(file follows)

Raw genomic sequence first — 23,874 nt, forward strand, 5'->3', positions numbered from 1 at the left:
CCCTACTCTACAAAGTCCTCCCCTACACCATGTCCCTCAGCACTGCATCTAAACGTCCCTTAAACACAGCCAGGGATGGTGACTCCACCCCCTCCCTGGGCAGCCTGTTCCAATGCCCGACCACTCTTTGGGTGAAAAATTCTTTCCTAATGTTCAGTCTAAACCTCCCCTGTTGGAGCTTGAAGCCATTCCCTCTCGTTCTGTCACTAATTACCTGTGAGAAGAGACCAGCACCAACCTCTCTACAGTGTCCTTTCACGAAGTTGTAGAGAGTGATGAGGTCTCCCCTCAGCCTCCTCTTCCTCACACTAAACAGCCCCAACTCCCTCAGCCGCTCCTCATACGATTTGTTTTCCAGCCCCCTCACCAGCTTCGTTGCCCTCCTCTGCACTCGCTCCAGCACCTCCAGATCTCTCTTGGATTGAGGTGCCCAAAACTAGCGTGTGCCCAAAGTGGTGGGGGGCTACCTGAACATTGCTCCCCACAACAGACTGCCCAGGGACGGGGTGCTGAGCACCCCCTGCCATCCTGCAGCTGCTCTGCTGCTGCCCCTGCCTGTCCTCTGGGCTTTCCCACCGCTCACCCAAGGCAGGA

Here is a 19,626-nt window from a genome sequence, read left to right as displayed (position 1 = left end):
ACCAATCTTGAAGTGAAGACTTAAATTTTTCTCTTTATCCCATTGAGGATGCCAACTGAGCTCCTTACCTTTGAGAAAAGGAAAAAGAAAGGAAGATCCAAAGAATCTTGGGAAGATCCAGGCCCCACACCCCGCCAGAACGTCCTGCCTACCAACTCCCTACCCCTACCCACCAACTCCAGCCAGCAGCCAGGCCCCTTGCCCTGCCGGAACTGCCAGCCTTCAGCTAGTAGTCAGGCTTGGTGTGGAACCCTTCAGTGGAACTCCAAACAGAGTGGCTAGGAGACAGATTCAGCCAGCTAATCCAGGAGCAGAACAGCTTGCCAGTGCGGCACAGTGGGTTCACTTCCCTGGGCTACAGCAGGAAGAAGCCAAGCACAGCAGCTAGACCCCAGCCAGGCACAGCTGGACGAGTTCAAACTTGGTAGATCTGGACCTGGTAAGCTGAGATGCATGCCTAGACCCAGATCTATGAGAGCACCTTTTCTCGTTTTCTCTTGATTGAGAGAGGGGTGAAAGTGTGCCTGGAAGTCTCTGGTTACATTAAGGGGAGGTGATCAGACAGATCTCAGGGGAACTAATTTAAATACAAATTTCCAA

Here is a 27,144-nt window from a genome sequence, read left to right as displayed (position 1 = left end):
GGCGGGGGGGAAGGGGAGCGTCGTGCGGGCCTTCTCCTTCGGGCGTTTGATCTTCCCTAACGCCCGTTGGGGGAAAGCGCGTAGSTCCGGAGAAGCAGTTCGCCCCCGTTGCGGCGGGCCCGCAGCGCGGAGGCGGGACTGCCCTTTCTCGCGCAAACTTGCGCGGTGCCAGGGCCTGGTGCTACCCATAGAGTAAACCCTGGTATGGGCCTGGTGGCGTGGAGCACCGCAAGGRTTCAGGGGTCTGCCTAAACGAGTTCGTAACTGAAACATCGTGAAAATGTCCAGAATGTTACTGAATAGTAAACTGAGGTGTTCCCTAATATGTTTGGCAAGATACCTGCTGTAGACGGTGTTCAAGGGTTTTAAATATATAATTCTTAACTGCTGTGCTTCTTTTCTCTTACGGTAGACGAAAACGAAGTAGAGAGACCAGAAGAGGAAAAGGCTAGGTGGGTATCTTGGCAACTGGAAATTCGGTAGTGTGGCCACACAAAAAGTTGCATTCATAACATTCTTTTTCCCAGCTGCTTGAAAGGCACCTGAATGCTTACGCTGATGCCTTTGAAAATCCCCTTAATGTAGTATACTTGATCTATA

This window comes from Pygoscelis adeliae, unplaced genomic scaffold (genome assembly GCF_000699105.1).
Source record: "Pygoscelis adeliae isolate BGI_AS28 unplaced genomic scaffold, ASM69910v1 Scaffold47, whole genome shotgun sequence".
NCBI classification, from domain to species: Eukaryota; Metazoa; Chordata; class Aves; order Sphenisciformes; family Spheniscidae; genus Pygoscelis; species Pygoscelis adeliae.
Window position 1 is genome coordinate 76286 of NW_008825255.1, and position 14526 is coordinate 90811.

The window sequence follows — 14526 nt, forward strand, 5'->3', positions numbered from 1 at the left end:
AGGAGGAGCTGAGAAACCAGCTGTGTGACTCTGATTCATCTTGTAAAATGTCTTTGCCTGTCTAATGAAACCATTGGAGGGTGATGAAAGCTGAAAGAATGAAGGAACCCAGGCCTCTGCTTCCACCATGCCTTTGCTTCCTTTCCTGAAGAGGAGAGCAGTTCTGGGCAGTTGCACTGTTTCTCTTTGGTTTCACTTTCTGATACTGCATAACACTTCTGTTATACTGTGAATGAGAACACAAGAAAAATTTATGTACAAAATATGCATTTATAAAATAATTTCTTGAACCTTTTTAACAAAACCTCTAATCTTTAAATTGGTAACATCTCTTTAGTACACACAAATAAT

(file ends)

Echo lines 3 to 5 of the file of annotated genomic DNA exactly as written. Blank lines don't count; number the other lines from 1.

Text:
Here is a 19,626-nt window from a genome sequence, read left to right as displayed (position 1 = left end):
ACCAATCTTGAAGTGAAGACTTAAATTTTTCTCTTTATCCCATTGAGGATGCCAACTGAGCTCCTTACCTTTGAGAAAAGGAAAAAGAAAGGAAGATCCAAAGAATCTTGGGAAGATCCAGGCCCCACACCCCGCCAGAACGTCCTGCCTACCAACTCCCTACCCCTACCCACCAACTCCAGCCAGCAGCCAGGCCCCTTGCCCTGCCGGAACTGCCAGCCTTCAGCTAGTAGTCAGGCTTGGTGTGGAACCCTTCAGTGGAACTCCAAACAGAGTGGCTAGGAGACAGATTCAGCCAGCTAATCCAGGAGCAGAACAGCTTGCCAGTGCGGCACAGTGGGTTCACTTCCCTGGGCTACAGCAGGAAGAAGCCAAGCACAGCAGCTAGACCCCAGCCAGGCACAGCTGGACGAGTTCAAACTTGGTAGATCTGGACCTGGTAAGCTGAGATGCATGCCTAGACCCAGATCTATGAGAGCACCTTTTCTCGTTTTCTCTTGATTGAGAGAGGGGTGAAAGTGTGCCTGGAAGTCTCTGGTTACATTAAGGGGAGGTGATCAGACAGATCTCAGGGGAACTAATTTAAATACAAATTTCCAA

Here is a 27,144-nt window from a genome sequence, read left to right as displayed (position 1 = left end):